Healthcare was a key issue for voters in the split-decision midterm elections. So are we in for more partisan divide and no progress? Not necessarily. We simply need to reframe the debate to find common ground.
The Democrat-controlled House won't consider Obamacare repeal, and the Republican Senate won't consider Medicare for all. But there are ways to make constructive changes without relying on ideologically charged policies which can't advance in this environment.
There's widespread agreement that patients should pay less for prescription drugs. Even as innovative drugs prevent or slow the progression of disease and reduce expenses such as hospital costs, patients and politicians alike are clamoring for lower drug prices.
Many on the Left seek to wave a magic wand and lower prices through government intervention with little regard to how this would discourage life-saving and money-saving innovation. Last month, even the Trump administration proposed dusting off an old and innovation-killing approach which would base some prices paid by Medicare on what other countries pay.
Meanwhile, legislators on the Right who ignore the prices their constituents pay for drugs risk losing their own congressional healthcare plan after their next election. Yet addressing the issue doesn't require abandoning principles.
While there's no one magic bullet that would make prescription drugs more affordable for patients, there has been increased scrutiny of the role of middle men known as pharmacy benefit managers. PBMs themselves have rapidly evolving incentives. No longer are they simply independent price-negotiators. Following two recent mergers, all major PBMs are now part of the health insurance industry.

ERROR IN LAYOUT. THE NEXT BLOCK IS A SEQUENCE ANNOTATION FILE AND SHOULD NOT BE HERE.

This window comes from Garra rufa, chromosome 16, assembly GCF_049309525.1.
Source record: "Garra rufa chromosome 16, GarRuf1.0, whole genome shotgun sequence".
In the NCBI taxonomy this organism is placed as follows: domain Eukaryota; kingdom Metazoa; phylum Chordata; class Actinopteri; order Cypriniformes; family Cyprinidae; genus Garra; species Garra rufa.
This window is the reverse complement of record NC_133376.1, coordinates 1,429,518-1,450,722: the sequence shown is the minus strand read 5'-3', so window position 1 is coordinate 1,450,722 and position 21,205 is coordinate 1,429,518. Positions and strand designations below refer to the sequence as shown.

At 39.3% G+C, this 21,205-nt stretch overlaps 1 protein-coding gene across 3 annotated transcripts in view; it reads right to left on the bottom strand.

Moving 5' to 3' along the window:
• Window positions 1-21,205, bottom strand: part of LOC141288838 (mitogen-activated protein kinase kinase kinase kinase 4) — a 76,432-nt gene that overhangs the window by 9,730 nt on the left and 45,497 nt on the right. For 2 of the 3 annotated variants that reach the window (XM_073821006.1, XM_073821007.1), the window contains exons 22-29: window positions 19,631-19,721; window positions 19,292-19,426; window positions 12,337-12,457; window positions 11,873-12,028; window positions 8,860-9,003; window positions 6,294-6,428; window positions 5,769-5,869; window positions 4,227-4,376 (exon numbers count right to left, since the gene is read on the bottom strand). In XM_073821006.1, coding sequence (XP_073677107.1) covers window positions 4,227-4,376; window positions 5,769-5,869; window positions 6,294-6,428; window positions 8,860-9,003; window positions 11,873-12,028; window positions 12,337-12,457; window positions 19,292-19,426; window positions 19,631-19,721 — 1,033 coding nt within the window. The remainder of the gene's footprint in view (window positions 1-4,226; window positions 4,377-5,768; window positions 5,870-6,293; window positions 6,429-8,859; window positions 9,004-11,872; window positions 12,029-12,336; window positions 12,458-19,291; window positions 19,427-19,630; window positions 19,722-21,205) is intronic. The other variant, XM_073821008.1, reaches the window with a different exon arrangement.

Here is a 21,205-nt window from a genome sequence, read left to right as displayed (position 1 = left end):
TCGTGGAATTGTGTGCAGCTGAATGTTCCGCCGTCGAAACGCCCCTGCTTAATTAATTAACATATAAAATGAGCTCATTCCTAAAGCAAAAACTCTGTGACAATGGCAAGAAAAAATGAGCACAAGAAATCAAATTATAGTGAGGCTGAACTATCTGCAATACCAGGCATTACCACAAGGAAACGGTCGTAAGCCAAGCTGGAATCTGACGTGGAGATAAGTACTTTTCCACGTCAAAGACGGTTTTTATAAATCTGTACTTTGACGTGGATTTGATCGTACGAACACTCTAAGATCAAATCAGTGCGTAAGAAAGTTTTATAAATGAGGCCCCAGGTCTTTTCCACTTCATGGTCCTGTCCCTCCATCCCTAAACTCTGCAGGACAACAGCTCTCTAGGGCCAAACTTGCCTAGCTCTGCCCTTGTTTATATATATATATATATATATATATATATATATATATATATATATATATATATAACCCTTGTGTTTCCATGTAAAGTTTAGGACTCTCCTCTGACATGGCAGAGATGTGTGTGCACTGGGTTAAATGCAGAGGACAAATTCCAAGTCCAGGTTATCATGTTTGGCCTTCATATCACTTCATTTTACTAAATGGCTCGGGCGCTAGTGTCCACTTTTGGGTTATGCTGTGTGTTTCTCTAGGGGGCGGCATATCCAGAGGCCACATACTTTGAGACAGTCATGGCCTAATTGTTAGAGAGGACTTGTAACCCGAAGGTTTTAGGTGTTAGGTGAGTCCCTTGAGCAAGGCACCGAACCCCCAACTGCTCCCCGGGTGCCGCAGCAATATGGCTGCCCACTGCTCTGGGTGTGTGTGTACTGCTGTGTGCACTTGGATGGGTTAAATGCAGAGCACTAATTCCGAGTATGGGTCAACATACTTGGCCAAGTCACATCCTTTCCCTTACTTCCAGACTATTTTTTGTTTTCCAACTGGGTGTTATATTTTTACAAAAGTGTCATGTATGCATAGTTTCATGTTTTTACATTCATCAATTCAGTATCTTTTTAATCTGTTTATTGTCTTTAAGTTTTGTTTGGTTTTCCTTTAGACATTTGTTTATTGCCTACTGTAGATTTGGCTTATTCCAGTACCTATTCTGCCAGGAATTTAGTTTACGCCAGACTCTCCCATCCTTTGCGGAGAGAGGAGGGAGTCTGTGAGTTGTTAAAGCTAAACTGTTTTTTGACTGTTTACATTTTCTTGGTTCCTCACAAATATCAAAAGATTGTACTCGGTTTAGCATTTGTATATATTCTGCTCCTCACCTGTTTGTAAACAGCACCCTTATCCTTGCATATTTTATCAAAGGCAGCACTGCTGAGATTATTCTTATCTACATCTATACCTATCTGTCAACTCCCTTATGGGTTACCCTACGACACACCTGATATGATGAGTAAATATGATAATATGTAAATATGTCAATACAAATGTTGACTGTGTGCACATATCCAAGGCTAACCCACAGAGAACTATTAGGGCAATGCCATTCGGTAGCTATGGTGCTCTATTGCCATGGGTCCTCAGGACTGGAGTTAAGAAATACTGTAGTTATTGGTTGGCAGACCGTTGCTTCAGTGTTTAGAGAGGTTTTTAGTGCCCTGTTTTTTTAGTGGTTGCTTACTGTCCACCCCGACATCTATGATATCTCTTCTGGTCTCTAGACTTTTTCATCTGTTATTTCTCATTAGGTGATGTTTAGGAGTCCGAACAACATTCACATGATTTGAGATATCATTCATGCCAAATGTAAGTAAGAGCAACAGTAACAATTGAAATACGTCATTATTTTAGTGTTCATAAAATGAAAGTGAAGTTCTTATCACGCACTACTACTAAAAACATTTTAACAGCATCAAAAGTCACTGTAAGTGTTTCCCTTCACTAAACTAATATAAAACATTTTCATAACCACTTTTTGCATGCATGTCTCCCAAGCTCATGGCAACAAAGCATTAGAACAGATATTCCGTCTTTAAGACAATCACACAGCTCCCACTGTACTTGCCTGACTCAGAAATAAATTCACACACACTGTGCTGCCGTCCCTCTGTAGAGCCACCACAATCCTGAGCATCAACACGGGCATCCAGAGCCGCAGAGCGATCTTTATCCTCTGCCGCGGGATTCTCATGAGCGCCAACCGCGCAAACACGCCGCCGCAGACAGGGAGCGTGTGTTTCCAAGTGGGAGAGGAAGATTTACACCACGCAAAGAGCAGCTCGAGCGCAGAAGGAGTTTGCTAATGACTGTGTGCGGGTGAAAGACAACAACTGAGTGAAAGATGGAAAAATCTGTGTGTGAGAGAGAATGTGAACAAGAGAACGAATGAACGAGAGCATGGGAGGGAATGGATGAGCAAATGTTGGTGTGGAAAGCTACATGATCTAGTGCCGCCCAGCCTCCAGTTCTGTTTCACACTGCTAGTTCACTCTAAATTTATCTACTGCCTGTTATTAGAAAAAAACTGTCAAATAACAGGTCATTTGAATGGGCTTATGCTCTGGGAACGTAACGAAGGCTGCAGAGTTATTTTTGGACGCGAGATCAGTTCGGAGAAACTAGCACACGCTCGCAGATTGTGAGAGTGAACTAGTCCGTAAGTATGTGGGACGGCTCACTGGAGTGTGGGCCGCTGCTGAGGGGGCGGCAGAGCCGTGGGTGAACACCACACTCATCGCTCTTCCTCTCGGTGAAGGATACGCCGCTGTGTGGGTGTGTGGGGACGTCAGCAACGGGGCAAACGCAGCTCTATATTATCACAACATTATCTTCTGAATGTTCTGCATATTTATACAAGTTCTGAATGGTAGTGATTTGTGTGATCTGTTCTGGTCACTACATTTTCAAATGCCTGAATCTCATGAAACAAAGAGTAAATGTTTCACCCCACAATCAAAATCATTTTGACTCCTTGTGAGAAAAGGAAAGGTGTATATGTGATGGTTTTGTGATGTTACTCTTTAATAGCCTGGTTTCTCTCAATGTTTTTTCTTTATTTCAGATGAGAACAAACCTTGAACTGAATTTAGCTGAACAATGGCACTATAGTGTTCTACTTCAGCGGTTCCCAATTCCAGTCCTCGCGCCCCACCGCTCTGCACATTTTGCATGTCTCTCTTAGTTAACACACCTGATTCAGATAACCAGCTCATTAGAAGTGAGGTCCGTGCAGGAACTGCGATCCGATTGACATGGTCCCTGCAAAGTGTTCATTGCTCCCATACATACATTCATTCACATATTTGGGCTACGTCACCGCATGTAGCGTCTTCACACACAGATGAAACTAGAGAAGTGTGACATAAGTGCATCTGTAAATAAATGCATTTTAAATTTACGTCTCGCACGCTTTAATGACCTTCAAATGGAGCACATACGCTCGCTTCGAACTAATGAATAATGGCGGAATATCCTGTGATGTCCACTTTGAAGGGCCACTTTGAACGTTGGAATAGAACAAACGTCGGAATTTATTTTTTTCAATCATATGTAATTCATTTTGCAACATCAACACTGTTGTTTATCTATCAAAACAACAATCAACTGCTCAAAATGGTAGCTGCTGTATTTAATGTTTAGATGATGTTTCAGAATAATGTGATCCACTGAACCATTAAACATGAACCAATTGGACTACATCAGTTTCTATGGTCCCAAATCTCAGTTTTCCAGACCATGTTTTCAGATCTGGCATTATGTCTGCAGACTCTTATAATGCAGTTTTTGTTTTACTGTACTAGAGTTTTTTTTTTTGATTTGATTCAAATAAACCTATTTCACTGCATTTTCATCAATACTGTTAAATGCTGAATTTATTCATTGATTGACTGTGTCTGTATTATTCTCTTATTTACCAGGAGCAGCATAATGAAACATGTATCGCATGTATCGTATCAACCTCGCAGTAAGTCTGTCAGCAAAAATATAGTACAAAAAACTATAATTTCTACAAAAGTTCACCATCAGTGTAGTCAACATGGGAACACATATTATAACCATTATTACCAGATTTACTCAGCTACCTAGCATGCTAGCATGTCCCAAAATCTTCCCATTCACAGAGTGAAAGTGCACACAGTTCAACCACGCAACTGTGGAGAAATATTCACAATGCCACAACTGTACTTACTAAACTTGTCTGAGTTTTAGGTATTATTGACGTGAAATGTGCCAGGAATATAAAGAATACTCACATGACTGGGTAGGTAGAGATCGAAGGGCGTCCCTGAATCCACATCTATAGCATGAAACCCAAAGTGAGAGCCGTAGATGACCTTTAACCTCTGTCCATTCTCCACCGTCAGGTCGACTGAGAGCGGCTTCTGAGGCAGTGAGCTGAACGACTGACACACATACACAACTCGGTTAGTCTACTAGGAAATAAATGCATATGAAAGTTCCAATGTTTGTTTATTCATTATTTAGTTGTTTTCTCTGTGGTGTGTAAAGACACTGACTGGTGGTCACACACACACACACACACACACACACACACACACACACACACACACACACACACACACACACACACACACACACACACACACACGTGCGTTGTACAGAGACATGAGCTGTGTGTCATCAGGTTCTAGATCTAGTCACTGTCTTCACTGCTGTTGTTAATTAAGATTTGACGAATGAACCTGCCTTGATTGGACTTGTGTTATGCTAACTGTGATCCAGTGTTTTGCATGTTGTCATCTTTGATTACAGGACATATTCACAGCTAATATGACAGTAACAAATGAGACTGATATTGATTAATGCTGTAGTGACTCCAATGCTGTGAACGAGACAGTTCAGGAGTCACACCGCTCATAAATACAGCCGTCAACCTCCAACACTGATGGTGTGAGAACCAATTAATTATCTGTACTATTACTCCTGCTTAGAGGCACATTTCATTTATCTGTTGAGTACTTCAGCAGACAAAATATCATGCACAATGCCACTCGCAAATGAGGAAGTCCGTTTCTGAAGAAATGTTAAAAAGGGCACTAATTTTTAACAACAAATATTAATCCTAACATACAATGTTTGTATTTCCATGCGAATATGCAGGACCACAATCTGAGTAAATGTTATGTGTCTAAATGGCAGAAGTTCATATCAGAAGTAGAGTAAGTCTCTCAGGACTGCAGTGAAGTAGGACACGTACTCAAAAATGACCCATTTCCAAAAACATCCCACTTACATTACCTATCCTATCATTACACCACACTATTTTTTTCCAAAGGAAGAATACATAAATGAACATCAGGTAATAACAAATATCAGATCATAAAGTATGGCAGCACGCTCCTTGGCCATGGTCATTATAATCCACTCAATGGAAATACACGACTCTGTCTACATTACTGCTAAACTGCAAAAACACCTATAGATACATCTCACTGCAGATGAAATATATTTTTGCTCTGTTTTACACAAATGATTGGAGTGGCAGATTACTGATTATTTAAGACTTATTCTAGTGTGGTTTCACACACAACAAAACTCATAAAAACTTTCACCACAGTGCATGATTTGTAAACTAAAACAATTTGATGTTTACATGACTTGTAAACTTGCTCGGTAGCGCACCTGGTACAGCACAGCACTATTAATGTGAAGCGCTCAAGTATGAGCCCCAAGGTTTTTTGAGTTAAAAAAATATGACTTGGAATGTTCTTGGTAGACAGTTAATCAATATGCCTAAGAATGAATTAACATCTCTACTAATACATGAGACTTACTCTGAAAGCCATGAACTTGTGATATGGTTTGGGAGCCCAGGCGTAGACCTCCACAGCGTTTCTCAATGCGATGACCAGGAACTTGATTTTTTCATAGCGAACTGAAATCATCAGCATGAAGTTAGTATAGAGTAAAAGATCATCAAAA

J.C. Scott, the new president of the Pharmaceutical Care Management Association, the PBM industry's trade group, recently told Politico's Prescription Pulse that his top priority was simply making sure that people understand what pharmacy benefit managers do.
So what do they do? When PBMs negotiate on behalf of insurance companies, are they playing a crucial role in containing medical costs for patients? Or are they so conflicted, because they take a share of rebates offered by pharmaceutical companies, that they are incentivized to keep prices high?
To know, we'll need more transparency through the entire supply chain, to show whether consumers are in fact benefiting from PBM's negotiations.
Lawmakers across the country have begun addressing the lack of transparency around PBMs and its effects on patients. Sens. Elizabeth Warren, D-Mass, and Tina Smith, D-Minn., sent lettersto nine PBMs to determine how they are approaching drug pricing rebates. This probe is accompanying more than 90 bills nationwide that are focused on PBMs and their opaque role in the drug supply chain.
Time will tell if patients will actually see the savings that PBMs supposedly generate. The three largest PBMs, all linked to insurers, collectively control nearly 80 percent of the market, meaning that millions of Americans are affected by the decisions they make in negotiating prices for various drugs. Will pharmaceutical price-reductions lead to lower prices for patients? We'll need transparency from PBMs and health insurers to understand how a reduction in what pharmaceutical companies charge for a drug translates into lower costs for patients at the pharmacy.
PBMs' defenders maintain that drug prices would be even higher without their role as go-betweens. The recent dramatic price cuts for some drugs put that idea to the test. PBMs can prove their value — or lack thereof — by moving quickly to pass these price reductions along to patients.
Surely, drug companies seeking to remove the targets from their backs in exchange for lowering drug prices will be watching the PBMs' next moves very closely. So should consumers.